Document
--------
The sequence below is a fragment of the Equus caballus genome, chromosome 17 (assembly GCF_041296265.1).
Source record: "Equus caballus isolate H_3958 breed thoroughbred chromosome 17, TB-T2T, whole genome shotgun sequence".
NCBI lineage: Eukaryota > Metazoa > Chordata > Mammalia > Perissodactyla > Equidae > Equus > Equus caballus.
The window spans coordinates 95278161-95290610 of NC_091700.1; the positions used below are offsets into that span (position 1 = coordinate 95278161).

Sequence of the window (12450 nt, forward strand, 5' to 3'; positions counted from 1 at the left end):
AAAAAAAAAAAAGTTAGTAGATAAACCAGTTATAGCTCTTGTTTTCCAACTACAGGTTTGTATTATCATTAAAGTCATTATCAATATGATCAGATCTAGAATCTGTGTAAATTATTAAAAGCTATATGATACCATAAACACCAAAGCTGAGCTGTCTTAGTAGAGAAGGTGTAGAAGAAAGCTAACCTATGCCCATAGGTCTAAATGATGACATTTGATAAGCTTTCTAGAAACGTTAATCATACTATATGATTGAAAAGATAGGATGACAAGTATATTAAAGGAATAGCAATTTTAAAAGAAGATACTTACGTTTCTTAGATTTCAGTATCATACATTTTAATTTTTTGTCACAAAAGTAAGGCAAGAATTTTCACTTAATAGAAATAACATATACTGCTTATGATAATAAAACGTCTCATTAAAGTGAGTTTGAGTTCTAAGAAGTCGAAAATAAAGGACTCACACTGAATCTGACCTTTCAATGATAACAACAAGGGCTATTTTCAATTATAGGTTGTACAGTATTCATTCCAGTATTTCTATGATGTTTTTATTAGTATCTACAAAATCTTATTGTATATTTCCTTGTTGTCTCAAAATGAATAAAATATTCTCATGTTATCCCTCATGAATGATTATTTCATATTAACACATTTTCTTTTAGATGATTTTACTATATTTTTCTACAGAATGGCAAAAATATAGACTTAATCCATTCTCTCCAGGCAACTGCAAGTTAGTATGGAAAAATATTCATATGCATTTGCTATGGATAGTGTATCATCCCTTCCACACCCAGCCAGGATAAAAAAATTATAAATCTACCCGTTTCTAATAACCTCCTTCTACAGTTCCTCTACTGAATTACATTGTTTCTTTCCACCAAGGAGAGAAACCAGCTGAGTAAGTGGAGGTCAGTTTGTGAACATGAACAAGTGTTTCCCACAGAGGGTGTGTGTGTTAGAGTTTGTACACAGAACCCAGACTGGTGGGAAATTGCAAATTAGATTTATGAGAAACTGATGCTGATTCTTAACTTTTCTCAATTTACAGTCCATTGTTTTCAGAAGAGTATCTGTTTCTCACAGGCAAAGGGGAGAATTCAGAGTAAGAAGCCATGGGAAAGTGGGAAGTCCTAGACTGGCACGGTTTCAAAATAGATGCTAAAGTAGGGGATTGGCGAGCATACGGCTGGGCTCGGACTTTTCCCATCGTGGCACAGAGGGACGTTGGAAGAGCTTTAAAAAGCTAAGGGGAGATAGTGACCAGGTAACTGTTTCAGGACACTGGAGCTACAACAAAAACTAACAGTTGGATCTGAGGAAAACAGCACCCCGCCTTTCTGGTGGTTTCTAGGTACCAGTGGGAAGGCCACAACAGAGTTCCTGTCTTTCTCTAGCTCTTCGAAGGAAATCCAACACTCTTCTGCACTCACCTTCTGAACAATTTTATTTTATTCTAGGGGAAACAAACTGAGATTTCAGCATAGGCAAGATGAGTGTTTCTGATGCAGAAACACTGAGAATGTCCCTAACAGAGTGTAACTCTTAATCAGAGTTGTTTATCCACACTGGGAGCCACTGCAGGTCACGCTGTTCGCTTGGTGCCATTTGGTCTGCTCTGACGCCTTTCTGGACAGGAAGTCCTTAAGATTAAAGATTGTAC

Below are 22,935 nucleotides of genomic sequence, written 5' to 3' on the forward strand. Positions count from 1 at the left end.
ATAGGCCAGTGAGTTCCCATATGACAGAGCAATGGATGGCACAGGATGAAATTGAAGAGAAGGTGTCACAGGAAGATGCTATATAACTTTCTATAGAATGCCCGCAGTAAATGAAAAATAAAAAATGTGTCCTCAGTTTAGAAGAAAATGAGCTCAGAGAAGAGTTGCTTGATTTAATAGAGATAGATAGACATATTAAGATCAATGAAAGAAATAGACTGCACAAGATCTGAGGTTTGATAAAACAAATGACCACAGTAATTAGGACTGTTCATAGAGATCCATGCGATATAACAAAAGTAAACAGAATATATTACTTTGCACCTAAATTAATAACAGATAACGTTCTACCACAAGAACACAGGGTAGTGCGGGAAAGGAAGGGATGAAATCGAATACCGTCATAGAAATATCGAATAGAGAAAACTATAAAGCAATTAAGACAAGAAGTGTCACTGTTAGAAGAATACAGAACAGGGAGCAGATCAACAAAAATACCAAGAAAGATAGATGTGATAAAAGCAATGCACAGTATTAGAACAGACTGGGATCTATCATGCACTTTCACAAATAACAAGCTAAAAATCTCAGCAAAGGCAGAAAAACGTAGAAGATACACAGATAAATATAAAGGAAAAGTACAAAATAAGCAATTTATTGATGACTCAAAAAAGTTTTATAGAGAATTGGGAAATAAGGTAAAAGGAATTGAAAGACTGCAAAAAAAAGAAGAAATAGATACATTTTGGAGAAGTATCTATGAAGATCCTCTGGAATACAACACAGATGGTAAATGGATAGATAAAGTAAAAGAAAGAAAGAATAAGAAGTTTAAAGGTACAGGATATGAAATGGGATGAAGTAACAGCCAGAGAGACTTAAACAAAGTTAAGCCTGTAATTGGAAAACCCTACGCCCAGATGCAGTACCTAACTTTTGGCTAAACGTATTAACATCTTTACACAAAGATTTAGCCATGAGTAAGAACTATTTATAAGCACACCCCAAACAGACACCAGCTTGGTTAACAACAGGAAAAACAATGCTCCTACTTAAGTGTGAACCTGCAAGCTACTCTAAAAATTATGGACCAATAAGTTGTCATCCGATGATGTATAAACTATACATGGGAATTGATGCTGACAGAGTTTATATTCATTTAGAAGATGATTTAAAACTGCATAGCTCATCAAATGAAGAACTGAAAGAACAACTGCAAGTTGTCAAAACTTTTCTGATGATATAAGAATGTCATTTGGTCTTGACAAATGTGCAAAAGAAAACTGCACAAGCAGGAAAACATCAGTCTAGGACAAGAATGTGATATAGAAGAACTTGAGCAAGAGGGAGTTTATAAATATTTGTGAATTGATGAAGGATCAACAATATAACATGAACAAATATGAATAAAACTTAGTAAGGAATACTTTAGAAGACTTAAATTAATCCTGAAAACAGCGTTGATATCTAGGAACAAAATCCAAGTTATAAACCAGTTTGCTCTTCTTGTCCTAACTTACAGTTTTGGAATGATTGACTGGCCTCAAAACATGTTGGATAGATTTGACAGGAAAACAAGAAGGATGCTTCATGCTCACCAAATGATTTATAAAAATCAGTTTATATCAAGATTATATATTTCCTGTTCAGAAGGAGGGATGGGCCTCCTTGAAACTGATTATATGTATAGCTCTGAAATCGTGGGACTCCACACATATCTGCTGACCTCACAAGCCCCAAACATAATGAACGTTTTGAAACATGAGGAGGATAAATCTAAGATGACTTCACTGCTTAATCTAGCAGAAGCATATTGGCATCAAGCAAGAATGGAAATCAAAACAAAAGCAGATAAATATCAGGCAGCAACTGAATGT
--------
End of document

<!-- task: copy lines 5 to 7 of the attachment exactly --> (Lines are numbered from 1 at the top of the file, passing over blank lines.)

Sequence of the window (12450 nt, forward strand, 5' to 3'; positions counted from 1 at the left end):
AAAAAAAAAAAAGTTAGTAGATAAACCAGTTATAGCTCTTGTTTTCCAACTACAGGTTTGTATTATCATTAAAGTCATTATCAATATGATCAGATCTAGAATCTGTGTAAATTATTAAAAGCTATATGATACCATAAACACCAAAGCTGAGCTGTCTTAGTAGAGAAGGTGTAGAAGAAAGCTAACCTATGCCCATAGGTCTAAATGATGACATTTGATAAGCTTTCTAGAAACGTTAATCATACTATATGATTGAAAAGATAGGATGACAAGTATATTAAAGGAATAGCAATTTTAAAAGAAGATACTTACGTTTCTTAGATTTCAGTATCATACATTTTAATTTTTTGTCACAAAAGTAAGGCAAGAATTTTCACTTAATAGAAATAACATATACTGCTTATGATAATAAAACGTCTCATTAAAGTGAGTTTGAGTTCTAAGAAGTCGAAAATAAAGGACTCACACTGAATCTGACCTTTCAATGATAACAACAAGGGCTATTTTCAATTATAGGTTGTACAGTATTCATTCCAGTATTTCTATGATGTTTTTATTAGTATCTACAAAATCTTATTGTATATTTCCTTGTTGTCTCAAAATGAATAAAATATTCTCATGTTATCCCTCATGAATGATTATTTCATATTAACACATTTTCTTTTAGATGATTTTACTATATTTTTCTACAGAATGGCAAAAATATAGACTTAATCCATTCTCTCCAGGCAACTGCAAGTTAGTATGGAAAAATATTCATATGCATTTGCTATGGATAGTGTATCATCCCTTCCACACCCAGCCAGGATAAAAAAATTATAAATCTACCCGTTTCTAATAACCTCCTTCTACAGTTCCTCTACTGAATTACATTGTTTCTTTCCACCAAGGAGAGAAACCAGCTGAGTAAGTGGAGGTCAGTTTGTGAACATGAACAAGTGTTTCCCACAGAGGGTGTGTGTGTTAGAGTTTGTACACAGAACCCAGACTGGTGGGAAATTGCAAATTAGATTTATGAGAAACTGATGCTGATTCTTAACTTTTCTCAATTTACAGTCCATTGTTTTCAGAAGAGTATCTGTTTCTCACAGGCAAAGGGGAGAATTCAGAGTAAGAAGCCATGGGAAAGTGGGAAGTCCTAGACTGGCACGGTTTCAAAATAGATGCTAAAGTAGGGGATTGGCGAGCATACGGCTGGGCTCGGACTTTTCCCATCGTGGCACAGAGGGACGTTGGAAGAGCTTTAAAAAGCTAAGGGGAGATAGTGACCAGGTAACTGTTTCAGGACACTGGAGCTACAACAAAAACTAACAGTTGGATCTGAGGAAAACAGCACCCCGCCTTTCTGGTGGTTTCTAGGTACCAGTGGGAAGGCCACAACAGAGTTCCTGTCTTTCTCTAGCTCTTCGAAGGAAATCCAACACTCTTCTGCACTCACCTTCTGAACAATTTTATTTTATTCTAGGGGAAACAAACTGAGATTTCAGCATAGGCAAGATGAGTGTTTCTGATGCAGAAACACTGAGAATGTCCCTAACAGAGTGTAACTCTTAATCAGAGTTGTTTATCCACACTGGGAGCCACTGCAGGTCACGCTGTTCGCTTGGTGCCATTTGGTCTGCTCTGACGCCTTTCTGGACAGGAAGTCCTTAAGATTAAAGATTGTAC

Below are 22,935 nucleotides of genomic sequence, written 5' to 3' on the forward strand. Positions count from 1 at the left end.